Content: atomic design’s forgotten neutron

Rachel McConnell
3 min readSep 7, 2017

Effortless user experience depends on three things working together: content, design, and tech. Removing any of these will significantly hamper your digital product.

It’s natural that over time, design leaders have looked to implement systems to assist with build speed, whilst also ensuring consistency and quality across their brands and websites. It makes sense in so many ways. Modular components that can be brought together to enable flexibility and scale.

It’s a great way to ensure build quality too. But we shouldn’t forget the content in this process. Let me explain.


As a Content Designer, it’s not unusual for me to start designing by writing a word document, and thinking about the conversation I’d want to have with the user.

It’s also the process Jef Raskin took when he designed the UI for the Apple II. He held the belief that design should start with the copy.

It’s a belief echoed by Jason Zimdars at Basecamp, who says “It makes me treat UI as a conversation. How would I tell a friend what they can do here and now?”

This approach also means that moving into prototyping with Design and UX you have realistic copy to design and test with.

I think designers are now starting to understand why it’s so much more efficient to use the actual content when prototyping (not to mention more user-centred) and not the dreaded Lorem Ipsum. After all, how can you test the viability of a digital product if the ‘conversation’ is missing?

But what does all this have to do with modular design principles?

It’s broken

Designing components with placement text presents issues.

Imagine building a house without the right room measurements. You could end up with a cupboard-sized lounge and a dining room-sized bathroom. It would be all out of proportion.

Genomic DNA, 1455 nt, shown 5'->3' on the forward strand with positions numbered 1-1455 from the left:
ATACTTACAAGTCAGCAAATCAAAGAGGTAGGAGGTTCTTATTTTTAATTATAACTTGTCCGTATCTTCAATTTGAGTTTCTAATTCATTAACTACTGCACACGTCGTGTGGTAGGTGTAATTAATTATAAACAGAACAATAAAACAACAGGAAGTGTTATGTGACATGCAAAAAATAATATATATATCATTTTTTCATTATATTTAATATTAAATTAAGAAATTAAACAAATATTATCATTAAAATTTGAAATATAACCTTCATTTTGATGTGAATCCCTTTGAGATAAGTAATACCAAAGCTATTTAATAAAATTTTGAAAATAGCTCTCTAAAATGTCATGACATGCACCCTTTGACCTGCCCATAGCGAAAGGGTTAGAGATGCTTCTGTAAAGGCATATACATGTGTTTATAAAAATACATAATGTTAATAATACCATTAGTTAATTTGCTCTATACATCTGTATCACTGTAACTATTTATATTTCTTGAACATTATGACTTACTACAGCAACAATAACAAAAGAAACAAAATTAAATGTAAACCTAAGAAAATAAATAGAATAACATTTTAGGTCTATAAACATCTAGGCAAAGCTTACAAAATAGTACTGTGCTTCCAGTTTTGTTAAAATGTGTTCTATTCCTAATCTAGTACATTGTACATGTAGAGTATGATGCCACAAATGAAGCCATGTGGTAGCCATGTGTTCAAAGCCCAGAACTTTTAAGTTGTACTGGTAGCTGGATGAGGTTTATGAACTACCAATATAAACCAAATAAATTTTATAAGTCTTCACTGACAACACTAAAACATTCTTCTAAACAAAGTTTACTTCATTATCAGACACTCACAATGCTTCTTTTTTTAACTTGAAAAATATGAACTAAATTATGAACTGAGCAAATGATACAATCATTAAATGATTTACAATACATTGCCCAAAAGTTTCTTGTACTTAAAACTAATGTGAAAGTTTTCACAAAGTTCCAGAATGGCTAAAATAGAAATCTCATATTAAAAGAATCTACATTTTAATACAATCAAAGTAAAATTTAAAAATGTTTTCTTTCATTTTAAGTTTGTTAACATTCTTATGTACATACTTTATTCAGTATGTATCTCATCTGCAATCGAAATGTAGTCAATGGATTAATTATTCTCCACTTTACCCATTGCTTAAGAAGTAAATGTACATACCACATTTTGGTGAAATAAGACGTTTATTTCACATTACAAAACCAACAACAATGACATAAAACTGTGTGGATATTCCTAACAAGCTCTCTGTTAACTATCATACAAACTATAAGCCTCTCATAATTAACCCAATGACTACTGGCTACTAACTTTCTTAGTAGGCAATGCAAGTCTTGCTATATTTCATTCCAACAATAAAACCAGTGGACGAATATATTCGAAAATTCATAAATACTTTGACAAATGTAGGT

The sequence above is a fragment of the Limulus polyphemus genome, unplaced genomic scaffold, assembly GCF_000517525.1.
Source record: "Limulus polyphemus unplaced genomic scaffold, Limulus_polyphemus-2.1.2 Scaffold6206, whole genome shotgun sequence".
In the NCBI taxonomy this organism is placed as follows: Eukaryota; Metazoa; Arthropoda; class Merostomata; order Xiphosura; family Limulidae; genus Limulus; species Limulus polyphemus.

The same can be true when modules and components aren’t designed using realistic content.

When moving into high fi design I’ve often been told my copy is ‘breaking the design.’

Character limits, format constraints and even having the right templates can present big issues to a Content Designer. We are often even asked to create copy to fill a space, for copy’s sake.

Let’s remind ourselves for a moment of the fact that starting with the copy focuses you on the customer’s experience. A point that shouldn’t forgotten by a desire to focus purely on aesthetics.


For design systems to work, it’s essential to work alongside Content Designers who can help to ensure components are fit for purpose.

It’s also important not to forget your end user won’t see components or templates, they’ll see a web page and a journey flow.

For your content team there’s nothing more important than context and the conversation with the customer, so help them to understand how your components should work together.

Here are some practical steps you can take to facilitate this process:

  • Talk your Content Designer through your system and bring them onboard early — they may be able to come up with elements you hadn’t even thought of.
  • Before applying character limits, look at some real-life examples of how this component will be used. Content Designers can provide real copy and help you define the restrictions (if they’re absolutely necessary).
  • Before applying placeholder copy how the element would work if no copy was needed. Consider an alternative option so Content Designers don’t have to create copy when it’s unecessary.
  • Using block text such as Lorem Ipsum gives a false impression of formatting as well as the wording. Often writers want to use bullet points, offset quotations or a diagram instead of words. Find out how the module you’re designing will be used and consider the variations of content that could work in your module.
  • Button labels and headers won’t always be clear-cut. Sometimes they need to be longer than intended — do the designs still work when text wraps?
  • Content teams often have their own design guidelines — are their guidelines aligned to your atomic system? Can the two sit side by side and work in harmony?

When Content and Design teams really work well together, amazing things can happen. As Jean-Luc Godard said “…style is the outside of content, and content the inside of style.”



Rachel McConnell

Content and design leader. Found of Tempo. Author of Leading Content Design and Why you Need a Content Team and How to Build One